Hadrian’s Wall is probably Rome’s most iconic monument in the UK. spanning the island from east to west it was built to control the marauding and aggressive tribes
of North England and Scotland. Along its 117km length there are a great number
of Forts (Vindolanda included) and Roman archaeology as well as ample
opportunity to indulge in outdoor activities like hiking and cycling.
Lesser known is the Antonine Wall which spans Scotland’s central belt it has been given UNESCO’s World Heritage Status as the extreme north-western border of the Roman Empire. To gaze north of this wall was to look out of the largest empire of the Ancient World. Less remains then of its Hadriannic counterpart and it is definitely better suited to the adventurers.
On Tyne and Weir, Arbeia Fort & Museum is a really great place to experience what live in Roman Britain would have been like, re-enactments, workshops, archaeology and all kind of other entertainment are always on offer here. In fact in a few weeks’ time (Sep 14th) they are hosting the Great North Roman Games to coincide with the Great North Run.
Once Britain’s second largest Roman city, the preserved town museum boasts a number of spectacular and intricate mosaics in situ. You will also find lots about the Anglo Saxon era of the ancient city.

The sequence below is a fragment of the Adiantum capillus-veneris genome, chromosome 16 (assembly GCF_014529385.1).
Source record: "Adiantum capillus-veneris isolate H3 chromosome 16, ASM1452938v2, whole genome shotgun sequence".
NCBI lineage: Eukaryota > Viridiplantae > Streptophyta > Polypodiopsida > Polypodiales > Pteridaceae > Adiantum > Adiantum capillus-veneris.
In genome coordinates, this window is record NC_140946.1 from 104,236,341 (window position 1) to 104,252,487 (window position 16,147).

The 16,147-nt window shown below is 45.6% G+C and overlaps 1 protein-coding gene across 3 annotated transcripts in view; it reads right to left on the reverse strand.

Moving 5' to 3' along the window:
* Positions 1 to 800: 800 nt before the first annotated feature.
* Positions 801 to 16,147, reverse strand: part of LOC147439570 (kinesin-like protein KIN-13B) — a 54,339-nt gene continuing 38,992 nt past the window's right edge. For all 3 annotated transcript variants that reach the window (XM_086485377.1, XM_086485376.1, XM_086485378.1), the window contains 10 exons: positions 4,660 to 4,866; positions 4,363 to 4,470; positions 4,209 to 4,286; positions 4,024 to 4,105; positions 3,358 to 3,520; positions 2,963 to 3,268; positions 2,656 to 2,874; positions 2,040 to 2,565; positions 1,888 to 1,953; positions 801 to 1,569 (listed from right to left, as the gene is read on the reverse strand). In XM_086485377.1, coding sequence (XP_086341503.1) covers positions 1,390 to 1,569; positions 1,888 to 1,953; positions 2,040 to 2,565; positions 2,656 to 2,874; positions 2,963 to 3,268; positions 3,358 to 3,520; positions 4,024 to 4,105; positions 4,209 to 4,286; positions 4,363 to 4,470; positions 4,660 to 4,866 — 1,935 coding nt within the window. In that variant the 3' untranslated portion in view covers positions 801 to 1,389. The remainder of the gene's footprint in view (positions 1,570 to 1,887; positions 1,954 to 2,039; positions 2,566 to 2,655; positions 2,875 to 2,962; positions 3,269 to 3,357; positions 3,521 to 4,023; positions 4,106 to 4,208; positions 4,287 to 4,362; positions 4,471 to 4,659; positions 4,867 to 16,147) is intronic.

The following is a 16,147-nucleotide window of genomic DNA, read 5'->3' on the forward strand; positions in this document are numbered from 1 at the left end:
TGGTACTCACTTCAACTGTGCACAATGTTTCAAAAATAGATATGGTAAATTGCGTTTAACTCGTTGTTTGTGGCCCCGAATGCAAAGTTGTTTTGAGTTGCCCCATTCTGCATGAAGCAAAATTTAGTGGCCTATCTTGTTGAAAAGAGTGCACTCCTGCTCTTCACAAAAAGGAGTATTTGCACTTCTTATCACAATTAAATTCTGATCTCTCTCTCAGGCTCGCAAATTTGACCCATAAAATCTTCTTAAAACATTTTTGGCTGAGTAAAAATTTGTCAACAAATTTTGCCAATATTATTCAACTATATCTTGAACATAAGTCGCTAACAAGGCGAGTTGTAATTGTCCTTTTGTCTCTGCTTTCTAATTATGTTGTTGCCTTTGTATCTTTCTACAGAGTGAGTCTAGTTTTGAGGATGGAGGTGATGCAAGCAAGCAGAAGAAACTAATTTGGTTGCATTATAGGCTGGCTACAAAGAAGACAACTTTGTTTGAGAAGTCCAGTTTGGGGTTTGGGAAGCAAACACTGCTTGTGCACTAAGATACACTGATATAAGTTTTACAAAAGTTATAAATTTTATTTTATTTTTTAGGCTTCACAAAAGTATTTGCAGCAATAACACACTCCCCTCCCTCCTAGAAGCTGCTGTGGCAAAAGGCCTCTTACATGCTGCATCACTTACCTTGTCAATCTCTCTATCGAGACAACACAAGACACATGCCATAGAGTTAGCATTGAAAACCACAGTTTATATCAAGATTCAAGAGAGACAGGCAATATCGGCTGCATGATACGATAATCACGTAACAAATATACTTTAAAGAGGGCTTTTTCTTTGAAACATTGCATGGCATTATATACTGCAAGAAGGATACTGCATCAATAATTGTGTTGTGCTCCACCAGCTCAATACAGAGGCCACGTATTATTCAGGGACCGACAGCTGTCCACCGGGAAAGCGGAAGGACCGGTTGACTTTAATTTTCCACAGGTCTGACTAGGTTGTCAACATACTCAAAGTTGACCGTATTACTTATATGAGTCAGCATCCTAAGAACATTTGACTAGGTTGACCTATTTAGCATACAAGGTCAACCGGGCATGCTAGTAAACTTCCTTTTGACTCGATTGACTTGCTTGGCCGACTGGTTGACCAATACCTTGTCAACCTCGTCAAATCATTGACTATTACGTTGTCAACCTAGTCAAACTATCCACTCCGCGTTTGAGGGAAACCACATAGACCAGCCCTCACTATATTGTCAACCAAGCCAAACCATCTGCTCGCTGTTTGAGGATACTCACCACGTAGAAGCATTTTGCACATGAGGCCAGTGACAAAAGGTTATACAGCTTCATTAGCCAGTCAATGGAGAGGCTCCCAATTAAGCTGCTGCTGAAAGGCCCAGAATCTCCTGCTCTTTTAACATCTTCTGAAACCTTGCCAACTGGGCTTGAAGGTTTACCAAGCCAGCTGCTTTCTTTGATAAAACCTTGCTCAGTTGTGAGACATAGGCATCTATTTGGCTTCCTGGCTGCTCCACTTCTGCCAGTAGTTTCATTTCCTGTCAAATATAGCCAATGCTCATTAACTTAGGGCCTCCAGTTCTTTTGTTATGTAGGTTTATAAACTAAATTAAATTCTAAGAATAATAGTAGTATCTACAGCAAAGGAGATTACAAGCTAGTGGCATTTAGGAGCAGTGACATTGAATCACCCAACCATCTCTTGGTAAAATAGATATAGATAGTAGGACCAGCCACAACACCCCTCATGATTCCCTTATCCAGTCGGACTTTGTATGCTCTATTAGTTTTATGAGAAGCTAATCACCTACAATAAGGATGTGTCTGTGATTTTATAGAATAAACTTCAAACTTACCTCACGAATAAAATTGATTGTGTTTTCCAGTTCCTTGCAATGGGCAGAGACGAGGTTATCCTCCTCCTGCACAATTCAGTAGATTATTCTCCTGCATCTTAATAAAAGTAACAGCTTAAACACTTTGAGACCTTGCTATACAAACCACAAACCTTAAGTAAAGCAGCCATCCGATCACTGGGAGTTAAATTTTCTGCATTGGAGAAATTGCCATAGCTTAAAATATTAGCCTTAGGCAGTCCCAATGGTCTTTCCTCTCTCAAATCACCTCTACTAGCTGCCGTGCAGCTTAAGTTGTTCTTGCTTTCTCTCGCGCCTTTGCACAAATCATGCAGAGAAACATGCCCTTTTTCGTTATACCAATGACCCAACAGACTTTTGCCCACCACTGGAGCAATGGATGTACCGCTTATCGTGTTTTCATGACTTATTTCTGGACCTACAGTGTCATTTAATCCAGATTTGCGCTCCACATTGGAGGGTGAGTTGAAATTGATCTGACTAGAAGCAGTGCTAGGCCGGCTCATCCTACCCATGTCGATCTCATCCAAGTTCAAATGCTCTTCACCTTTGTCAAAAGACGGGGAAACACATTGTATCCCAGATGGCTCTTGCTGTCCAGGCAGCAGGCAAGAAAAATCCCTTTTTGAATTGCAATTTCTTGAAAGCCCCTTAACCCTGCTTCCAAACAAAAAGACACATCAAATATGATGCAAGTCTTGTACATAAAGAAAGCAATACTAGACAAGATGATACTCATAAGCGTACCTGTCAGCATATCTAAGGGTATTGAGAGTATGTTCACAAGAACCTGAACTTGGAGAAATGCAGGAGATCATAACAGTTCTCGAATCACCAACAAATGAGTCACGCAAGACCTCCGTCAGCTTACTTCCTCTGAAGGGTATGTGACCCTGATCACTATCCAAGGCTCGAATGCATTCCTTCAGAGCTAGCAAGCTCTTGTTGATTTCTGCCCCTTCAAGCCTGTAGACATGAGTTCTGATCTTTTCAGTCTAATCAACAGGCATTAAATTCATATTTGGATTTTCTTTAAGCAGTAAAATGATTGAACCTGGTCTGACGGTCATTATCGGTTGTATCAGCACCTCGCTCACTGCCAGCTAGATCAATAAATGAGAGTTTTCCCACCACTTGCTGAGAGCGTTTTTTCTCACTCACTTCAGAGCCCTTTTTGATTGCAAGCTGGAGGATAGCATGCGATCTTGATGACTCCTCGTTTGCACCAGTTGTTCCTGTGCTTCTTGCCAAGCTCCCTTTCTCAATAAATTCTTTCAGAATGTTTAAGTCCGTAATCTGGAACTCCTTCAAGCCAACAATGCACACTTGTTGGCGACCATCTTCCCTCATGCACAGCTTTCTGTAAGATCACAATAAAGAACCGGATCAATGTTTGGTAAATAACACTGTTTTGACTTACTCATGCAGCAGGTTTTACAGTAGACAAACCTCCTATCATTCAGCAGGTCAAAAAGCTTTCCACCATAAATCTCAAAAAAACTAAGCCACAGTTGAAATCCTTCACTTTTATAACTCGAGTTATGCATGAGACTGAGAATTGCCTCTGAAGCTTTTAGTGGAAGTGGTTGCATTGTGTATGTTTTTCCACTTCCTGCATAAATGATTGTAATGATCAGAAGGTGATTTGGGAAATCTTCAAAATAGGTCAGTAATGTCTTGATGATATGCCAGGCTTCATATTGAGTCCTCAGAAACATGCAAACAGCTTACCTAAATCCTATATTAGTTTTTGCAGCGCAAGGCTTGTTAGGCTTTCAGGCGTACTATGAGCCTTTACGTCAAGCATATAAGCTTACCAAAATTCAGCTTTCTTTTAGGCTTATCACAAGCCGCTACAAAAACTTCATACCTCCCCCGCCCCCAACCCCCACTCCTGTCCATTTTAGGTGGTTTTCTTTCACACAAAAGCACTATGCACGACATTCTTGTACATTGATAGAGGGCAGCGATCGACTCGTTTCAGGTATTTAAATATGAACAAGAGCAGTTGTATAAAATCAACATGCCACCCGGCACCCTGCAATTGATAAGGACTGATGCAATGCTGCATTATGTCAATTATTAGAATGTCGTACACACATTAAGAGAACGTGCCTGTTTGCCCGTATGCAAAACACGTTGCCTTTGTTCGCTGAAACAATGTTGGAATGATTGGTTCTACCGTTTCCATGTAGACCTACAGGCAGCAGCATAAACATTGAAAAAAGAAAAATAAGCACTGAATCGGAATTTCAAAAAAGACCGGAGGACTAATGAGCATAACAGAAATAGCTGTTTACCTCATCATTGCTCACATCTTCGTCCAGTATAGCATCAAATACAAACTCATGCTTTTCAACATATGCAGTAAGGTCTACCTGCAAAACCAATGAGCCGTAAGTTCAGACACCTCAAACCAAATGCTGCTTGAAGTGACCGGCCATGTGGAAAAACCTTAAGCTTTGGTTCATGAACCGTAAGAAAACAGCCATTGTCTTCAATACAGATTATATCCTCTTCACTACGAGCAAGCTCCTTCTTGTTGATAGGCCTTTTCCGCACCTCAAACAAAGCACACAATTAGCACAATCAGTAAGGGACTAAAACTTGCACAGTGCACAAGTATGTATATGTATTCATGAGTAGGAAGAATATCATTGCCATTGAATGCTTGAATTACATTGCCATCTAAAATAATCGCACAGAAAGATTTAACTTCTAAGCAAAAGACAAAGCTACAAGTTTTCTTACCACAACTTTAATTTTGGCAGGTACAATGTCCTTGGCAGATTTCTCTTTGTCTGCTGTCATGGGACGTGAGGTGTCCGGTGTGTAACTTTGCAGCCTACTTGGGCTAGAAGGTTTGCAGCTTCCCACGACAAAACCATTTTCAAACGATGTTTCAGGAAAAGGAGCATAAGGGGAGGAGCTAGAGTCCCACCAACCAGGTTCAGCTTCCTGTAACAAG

Mosaics are synonymous with Ancient Rome and some of the best in the UK are on show at Fishbourne Roman Palace. Fishbourne would have been one of the more lavish palaces of Roman Britain and much is still to be admired about the scale of the palace and recreated gardens
Wroxeter began as a legionary fortress but later evolved into a thriving city, because of this we can find a nice mix in military and civilian archaeology. The most impressive features are the 2nd century municipal baths. Unique to Wroxeter is the recreated Roman town house which was built as part of the channel 4 TV series ‘Rome Wasn’t Built in a Day.’ It gives a great insight into what living as a Roman Brit would have been like.
Among the most outstanding Roman villa survivals in Britain, Lullingstone provides a unique all weather family day out. Set in the attractive surroundings of the Darent Valley in Kent, the villa was begun in about AD 100, and developed to suit the tastes and beliefs of successive wealthy owners, reaching its peak of luxury in the mid-4th century.